As of the end of September we have 253 members: 80 Life members and 177 Sustaining, Family and Regular members renewed for the 2004-2005 year. For those of you who have not yet renewed, please do so now as this will be the last Historico sent to those who have not renewed their memberships (and we don’t want to lose you!)
If you have friends whom you think might be interested in joining the Historical Society, please suggest they do so. Membership brochures may be obtained at the Cemetery Walk or by calling Robinson’s at 522-2500.
Tony Leone not only graciously hosted the meeting at the Pasfield House, but provided a great deal of information about the family that had founded it.
The first George Pasfield came to Springfield in 1831 with his new bride. Though orphaned at a young age, Pasfield arrived in Springfield, already a successful entrepreneur, having run a shipping operation in Ohio prior to his marriage there. He established a general store on the North side of the square that was to become very prosperous and enable him to buy up property and finally rebuild ‘chicken row’. As an early settler he was to become involved in many aspects of building the community; from the fledgling Fire Department to the committee which sought and financed the move of the State Capitol for the city.
His son, Dr. George Pasfield, served during the Civil War at Camp Butler as a contract surgeon, though later abandoned medicine for a lucrative role in the developing real estate market. His holdings of both city land and farmland grew to be substantial. Mr. Leone estimated his income to be about two million in today’s dollars. He continued the family tradition of community involvement in both civic and business affairs. In that period of financial and industrial development, his involvements included both the 1st National and Ridgely banks, the Springfield Iron Company and the Illinois Watch Company. He built his house on a forty acre tract then considered out in the country, and now almost the center of the city.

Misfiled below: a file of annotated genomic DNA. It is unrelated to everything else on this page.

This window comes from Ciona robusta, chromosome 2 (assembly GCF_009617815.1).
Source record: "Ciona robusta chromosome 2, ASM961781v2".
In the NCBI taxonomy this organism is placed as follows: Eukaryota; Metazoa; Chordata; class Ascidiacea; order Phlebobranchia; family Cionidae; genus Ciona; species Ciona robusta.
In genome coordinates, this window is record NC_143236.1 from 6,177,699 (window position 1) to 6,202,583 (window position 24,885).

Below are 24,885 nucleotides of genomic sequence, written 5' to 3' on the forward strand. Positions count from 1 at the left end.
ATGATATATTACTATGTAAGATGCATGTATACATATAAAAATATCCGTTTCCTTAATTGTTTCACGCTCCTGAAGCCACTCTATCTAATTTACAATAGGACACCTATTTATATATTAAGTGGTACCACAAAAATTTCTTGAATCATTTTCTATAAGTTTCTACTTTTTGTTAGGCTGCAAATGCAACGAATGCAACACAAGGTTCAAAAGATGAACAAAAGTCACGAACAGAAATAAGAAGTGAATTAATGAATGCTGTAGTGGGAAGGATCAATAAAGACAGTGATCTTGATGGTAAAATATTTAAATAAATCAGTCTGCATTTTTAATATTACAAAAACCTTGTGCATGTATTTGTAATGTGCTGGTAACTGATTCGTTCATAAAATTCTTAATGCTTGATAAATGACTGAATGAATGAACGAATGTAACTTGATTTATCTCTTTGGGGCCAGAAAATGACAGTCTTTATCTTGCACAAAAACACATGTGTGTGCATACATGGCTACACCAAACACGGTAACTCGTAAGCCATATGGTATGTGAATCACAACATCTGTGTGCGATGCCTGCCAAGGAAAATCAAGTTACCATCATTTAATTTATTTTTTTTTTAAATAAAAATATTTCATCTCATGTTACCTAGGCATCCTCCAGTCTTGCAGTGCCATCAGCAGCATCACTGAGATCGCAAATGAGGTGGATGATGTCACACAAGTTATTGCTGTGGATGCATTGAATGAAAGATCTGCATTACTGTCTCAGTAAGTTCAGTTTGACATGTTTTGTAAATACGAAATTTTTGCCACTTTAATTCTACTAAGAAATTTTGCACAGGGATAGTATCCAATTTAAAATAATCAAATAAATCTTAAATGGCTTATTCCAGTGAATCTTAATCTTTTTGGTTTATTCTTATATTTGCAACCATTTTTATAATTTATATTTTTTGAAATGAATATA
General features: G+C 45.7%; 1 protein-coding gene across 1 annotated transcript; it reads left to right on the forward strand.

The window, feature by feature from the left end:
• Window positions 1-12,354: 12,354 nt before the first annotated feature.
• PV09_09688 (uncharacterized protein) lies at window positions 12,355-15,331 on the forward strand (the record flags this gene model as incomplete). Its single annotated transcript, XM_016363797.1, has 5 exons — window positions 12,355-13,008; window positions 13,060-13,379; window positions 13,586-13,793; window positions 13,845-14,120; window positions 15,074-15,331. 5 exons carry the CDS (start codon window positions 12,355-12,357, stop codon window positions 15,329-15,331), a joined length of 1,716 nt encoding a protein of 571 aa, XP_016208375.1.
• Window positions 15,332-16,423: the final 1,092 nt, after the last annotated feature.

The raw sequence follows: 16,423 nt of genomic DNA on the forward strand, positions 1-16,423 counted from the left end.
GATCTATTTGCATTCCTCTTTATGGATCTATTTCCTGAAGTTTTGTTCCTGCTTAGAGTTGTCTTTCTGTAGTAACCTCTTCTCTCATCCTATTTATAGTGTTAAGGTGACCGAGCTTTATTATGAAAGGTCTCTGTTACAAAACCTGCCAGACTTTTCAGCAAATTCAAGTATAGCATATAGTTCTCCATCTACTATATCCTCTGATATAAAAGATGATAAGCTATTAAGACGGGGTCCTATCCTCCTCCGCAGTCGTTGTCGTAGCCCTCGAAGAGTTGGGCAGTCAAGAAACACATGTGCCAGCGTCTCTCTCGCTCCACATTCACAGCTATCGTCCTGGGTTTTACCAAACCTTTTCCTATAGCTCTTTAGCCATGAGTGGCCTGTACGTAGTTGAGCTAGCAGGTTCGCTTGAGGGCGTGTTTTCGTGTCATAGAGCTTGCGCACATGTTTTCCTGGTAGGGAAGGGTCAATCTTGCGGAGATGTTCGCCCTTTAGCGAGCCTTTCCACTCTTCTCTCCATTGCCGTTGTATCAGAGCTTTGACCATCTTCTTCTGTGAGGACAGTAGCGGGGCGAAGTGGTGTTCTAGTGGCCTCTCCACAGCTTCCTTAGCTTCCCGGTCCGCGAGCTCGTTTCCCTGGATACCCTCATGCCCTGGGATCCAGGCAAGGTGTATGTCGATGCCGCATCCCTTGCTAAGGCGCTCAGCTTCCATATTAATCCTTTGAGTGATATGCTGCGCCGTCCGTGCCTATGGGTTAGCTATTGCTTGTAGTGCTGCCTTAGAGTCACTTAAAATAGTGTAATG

But it was his son, George, who built the house that we know today as the ‘Pasfield House’ on a parcel of that same forty acres. George of the ‘Pasfield House’ continued the family ways of investing in the development of the community. He served on the new Park District board and was instrumental in preserving a tract of land for that new sport called golf.
In recognition of the contribution the Pasfield family has made over the years, the community has named both Pasfield Park and Pasfield Street in their memory, and now Tony Leone has preserved the name further with his renovation of the Pasfield House.
The meeting was followed by an elegant reception and tours of the house. The Society is most grateful to Mr. Leone for his generosity.
VOLUNTEERS NEEDED AT EDWARDS PLACE
The Art Association plans to open Edwards Place for regularly scheduled tours again, but needs volunteers to lead them. They plan tours for Thursday evening and Friday afternoons. If you are interested in helping, please contact them at 523-2631, or stop at their booth in the Historama at the Cemetery Walk.
BRITTIN CEMETERY ‘GATHERING’
Mr. and Mrs. Allen Underwood threw a fine party at their resting
place in Brittin Cemetery on September 12th, Grandparents’ Day.
It was a beautiful afternoon and their resting place was quite
lovely, having been manicured for the occasion. A large tent was
set up with chairs to accommodate the nearly 100 guests that were
treated to music from the Jolly Cowboy Band prior to Bette Franke,
granddaughter of the hosts, explaining why the cemetery meant so
much to her. She told of spending a part of her child hood on what
was her grandparent’s farm nearby and cherishing the memories
of the many ‘gatherings’ that were a part of rural
life at the time. Most particularly she praised ‘Aunt’ Edith
Fisher who had served as a role model for her, and whose family
had donated the property of Brittin Cemetery.
For more than 20 years Abraham Lincoln and Stephen A. Douglas
were opposed to each other on political issues, and vigorously